With the current recession showing no signs of letting up, shelters are stuffed to the gills with pets whose owners simply could no longer afford to care for them. The Chicago Tribune reported this week that, “When people showed up to give away their dogs and cats at a local shelter last year, the main reasons they cited were “no time” and accidental pet pregnancies. This year, the No. 1 reason is a lot simpler: no money.”
Job losses, foreclosures, and other economic stressors are driving families to relinquish pets, including more purebred and “designer” dogs than shelters usually see. Adoptions have slowed down as well, with many people unsure that they’ll remain financially secure enough to add another member to their families. Foster homes are in high demand, as always.
Shelters Squeezed from All Sides
Shelters and rescues aren’t just hurting due to increased relinquishments and reduced adoptions. They’re also finding donations have dried up since the downturn, and grant money is no longer readily available even to organizations clearly meeting a need in their communities. I received a newsletter from a rescue I support stating that donations in 2009 were down 30%, compared to the first quarter of 2008.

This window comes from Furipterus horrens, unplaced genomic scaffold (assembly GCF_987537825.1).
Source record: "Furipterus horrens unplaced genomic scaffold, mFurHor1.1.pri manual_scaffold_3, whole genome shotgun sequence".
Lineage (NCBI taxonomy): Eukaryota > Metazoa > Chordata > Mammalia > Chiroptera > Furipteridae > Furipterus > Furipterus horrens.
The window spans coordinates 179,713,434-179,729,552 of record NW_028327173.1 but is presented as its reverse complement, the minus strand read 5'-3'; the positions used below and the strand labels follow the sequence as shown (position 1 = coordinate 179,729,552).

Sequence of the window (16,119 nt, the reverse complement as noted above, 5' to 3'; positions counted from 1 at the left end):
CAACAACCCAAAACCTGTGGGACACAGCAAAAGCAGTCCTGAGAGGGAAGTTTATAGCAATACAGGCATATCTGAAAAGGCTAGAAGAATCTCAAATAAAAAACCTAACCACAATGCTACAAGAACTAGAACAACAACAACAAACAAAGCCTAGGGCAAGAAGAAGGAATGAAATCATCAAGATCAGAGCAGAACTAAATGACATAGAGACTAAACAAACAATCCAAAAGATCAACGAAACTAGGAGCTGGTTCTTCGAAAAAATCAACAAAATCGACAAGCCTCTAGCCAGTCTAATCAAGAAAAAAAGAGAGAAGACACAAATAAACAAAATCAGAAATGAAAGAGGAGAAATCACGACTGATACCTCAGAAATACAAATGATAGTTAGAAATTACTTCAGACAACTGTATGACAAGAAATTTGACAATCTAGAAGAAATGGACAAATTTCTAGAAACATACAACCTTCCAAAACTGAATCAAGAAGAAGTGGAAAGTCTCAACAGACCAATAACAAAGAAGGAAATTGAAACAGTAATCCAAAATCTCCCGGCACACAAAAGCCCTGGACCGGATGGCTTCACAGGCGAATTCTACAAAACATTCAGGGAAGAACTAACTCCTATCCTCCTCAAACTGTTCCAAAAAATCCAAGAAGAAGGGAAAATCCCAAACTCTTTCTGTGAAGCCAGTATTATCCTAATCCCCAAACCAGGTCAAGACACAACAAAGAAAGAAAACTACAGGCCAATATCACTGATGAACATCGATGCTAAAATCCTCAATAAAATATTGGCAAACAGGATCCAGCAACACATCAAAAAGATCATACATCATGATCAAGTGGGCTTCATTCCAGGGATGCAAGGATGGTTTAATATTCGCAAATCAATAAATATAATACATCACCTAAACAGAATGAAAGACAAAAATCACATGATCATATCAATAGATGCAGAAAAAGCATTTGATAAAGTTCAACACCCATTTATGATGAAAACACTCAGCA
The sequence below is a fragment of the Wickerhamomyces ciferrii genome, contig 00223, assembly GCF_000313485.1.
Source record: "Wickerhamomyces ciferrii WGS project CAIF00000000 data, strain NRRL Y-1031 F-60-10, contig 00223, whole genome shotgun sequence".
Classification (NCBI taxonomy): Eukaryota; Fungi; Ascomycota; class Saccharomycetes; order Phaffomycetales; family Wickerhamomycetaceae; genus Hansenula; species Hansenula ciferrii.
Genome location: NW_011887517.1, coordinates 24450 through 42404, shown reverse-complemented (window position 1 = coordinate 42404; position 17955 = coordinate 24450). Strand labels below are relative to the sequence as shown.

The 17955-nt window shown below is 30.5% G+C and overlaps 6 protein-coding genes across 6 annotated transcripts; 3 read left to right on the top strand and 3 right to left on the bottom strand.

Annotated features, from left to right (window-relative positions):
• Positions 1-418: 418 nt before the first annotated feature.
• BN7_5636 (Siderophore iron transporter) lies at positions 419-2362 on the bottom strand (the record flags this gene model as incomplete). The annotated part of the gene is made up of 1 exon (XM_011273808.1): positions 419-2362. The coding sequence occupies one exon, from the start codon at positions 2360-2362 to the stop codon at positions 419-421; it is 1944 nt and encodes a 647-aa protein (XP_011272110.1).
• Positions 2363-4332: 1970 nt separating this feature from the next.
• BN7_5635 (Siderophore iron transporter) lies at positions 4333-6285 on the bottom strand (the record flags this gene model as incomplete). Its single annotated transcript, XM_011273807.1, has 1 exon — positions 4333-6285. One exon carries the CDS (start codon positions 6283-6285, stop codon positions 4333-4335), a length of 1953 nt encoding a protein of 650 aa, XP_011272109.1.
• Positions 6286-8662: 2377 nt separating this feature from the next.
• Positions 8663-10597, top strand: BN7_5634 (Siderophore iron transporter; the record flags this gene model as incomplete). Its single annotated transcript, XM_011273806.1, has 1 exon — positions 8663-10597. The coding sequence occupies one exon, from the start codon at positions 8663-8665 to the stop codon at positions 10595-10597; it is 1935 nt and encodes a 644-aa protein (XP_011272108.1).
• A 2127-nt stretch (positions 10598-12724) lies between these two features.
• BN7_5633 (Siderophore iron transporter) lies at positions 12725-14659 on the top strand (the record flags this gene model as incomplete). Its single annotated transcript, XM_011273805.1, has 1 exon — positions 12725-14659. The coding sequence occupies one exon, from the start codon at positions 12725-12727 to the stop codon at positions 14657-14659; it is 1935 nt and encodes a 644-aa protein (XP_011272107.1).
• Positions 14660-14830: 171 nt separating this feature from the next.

This one-two-three punch has understandably left many organizations reeling, and reaching for cost-cutting measures. That means, for some groups, rolling back extra programs like subsidized spay/neuter services. Of course, over time, reducing those services will create more need for animal shelters in a given community. Some organizations, recognizing this fact, are instead increasing spending on community programs, while increasing their fundraising efforts correspondingly. Regardless of any given shelter’s philosophy, in these tough economic times, nearly all such organizations are struggling.
What You Can Do
The most important thing you can do to help animal shelters survive the recession is make sure you don’t become part of the problem. Save for anticipated veterinary and other expenses ahead of time, while you’ve got a steady source of income. Read the Petlvr series on saving money on pet care. If your pets are young and healthy, research pet health insurance. Monthly payments are more affordable for most families than sudden emergency expenses. Consider asking a close friend or family member to agree ahead of time to foster your pets if you become temporarily unable to afford their care.
If you’re sure your own pets have a lifetime home with you, and you have some extra resources to spare, consider adopting another pet, becoming a foster parent, or volunteering for your favorite shelter or rescue. Groups helping animals need all the assistance they can get, especially now and until the economy recovers.